An Open Letter to the President of Georgetown University on the Battle Over Contraceptive Coverage
As a graduate of Georgetown University and advocate for women, I write to express my horror with the actions of the U.S. Conference of Catholic Bishops on the matter of contraceptive coverage and to ask you directly to initiate a conversation within the Georgetown community, as well as with the bishops who claim to speak on the behalf of women students, employees and our dependents.
See all our coverage of the 2012 Contraceptive Mandate here.
Mr. John J. DeGioia
President, Georgetown University
204 Healy Hall
37th and O Sts, NW
Washington, DC 20057
Dear Mr. DeGioia:
As a graduate of Georgetown University and advocate for women, I write to express my horror with the actions of the U.S. Conference of Catholic Bishops on the matter of contraceptive coverage for students, employees and dependents of religiously-affiliated institutions, including my beloved alma mater. I write you for the first time after years of comprehensive and thorough disagreement with the all-male Catholic hierarchy’s view of a subordinate, secondary role for women — in the church, and under the law.
Nearly every woman in this country will use a contraceptive during her lifetime, including 98 percent of Catholic women. The bishops have already secured a birth control refusal loophole for churches and religious institutions. Catholic churches already can refuse to provide health insurance that offers contraceptive coverage. At issue is whether to create another birth control refusal loophole, this time for religiously-affiliated institutions, including Georgetown. Doing so could take contraceptive coverage away from three million women.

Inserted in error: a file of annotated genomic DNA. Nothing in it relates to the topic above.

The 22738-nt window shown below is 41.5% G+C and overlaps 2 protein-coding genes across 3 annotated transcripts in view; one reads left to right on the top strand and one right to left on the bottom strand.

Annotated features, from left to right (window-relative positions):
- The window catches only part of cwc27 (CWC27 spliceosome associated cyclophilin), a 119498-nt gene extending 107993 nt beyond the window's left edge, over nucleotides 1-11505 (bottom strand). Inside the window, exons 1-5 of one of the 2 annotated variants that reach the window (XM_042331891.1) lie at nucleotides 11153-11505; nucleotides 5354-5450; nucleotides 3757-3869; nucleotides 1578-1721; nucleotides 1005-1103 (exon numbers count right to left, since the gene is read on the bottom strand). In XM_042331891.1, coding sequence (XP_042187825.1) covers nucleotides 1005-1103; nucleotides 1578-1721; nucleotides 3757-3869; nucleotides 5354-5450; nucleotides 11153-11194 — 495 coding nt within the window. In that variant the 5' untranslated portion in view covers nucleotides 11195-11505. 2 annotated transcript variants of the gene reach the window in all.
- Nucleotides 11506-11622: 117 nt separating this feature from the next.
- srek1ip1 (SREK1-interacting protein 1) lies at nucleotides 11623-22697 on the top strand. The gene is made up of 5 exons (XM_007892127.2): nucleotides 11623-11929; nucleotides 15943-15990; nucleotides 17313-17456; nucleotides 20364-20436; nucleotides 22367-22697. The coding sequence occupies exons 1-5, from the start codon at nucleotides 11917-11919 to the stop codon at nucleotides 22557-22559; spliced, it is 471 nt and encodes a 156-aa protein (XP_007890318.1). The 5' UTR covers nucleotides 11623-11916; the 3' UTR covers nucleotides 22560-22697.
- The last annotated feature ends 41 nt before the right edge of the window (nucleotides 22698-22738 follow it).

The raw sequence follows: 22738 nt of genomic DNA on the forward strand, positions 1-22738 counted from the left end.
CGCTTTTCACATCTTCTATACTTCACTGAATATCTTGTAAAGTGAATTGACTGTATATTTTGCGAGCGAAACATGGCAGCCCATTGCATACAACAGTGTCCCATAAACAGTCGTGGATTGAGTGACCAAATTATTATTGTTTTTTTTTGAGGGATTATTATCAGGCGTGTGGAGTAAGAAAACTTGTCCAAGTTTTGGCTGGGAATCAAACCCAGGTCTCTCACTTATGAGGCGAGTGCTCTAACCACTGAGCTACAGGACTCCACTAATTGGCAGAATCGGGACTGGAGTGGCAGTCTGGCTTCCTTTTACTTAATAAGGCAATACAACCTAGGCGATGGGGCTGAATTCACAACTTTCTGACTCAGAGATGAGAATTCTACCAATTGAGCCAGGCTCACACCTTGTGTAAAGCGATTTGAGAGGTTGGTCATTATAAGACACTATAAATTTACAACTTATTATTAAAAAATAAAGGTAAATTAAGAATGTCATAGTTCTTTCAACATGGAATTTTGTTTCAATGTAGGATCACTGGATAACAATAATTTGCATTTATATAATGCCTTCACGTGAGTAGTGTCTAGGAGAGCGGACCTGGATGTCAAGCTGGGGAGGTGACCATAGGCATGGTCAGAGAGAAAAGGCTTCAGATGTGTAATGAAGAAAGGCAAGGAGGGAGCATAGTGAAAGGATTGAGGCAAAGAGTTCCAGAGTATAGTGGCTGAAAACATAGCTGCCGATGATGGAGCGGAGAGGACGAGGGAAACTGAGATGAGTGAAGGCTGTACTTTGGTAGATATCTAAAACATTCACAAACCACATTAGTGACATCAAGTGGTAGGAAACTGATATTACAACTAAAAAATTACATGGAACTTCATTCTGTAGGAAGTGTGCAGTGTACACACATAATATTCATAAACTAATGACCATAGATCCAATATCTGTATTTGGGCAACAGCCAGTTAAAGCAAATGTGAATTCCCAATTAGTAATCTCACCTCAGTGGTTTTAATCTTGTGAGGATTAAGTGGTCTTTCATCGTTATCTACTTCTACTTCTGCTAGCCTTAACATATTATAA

As you surely know, The New York Times published an article titled “Ruling on Contraception Draws Battle Lines at Catholic Colleges” on January 29. In that story, an unnamed recent Georgetown law graduate shared that she was prescribed birth control pills to treat polycystic ovary syndrome. As Georgetown doesn’t offer contraceptive coverage for students, her choice was to pay for her pills out of pocket. When she could no longer afford to pay more than $100 each month, she stopped filling the prescription and developed a large cyst that led to surgical removal of an entire ovary.
The same article also quoted a Georgetown law professor openly wishing Catholic institutions would ‘have more open conversation’ about bans on birth control. I am asking you directly to initiate that conversation within the Georgetown community, as well as with the bishops who claim to speak on the behalf of women students, employees and our dependents.
A majority in this country believe students, employees and dependents of religiously affiliated institutions should offer contraceptive coverage, including a majority of the employees at Catholic hospitals and universities. Respectfully, a Georgetown student taking a birth control pill is not an assault on religious freedom in society. This graduate recommends her beloved community not entrust the important matter of a woman’s health to an all-male Catholic hierarchy that pronounces pedophilia and the ordination of women priests as equally ‘grave threats.’ It seems more appropriate to open this matter to the perspectives of students themselves. I am hopeful you will do so.
Action Vice President, National Organization for Women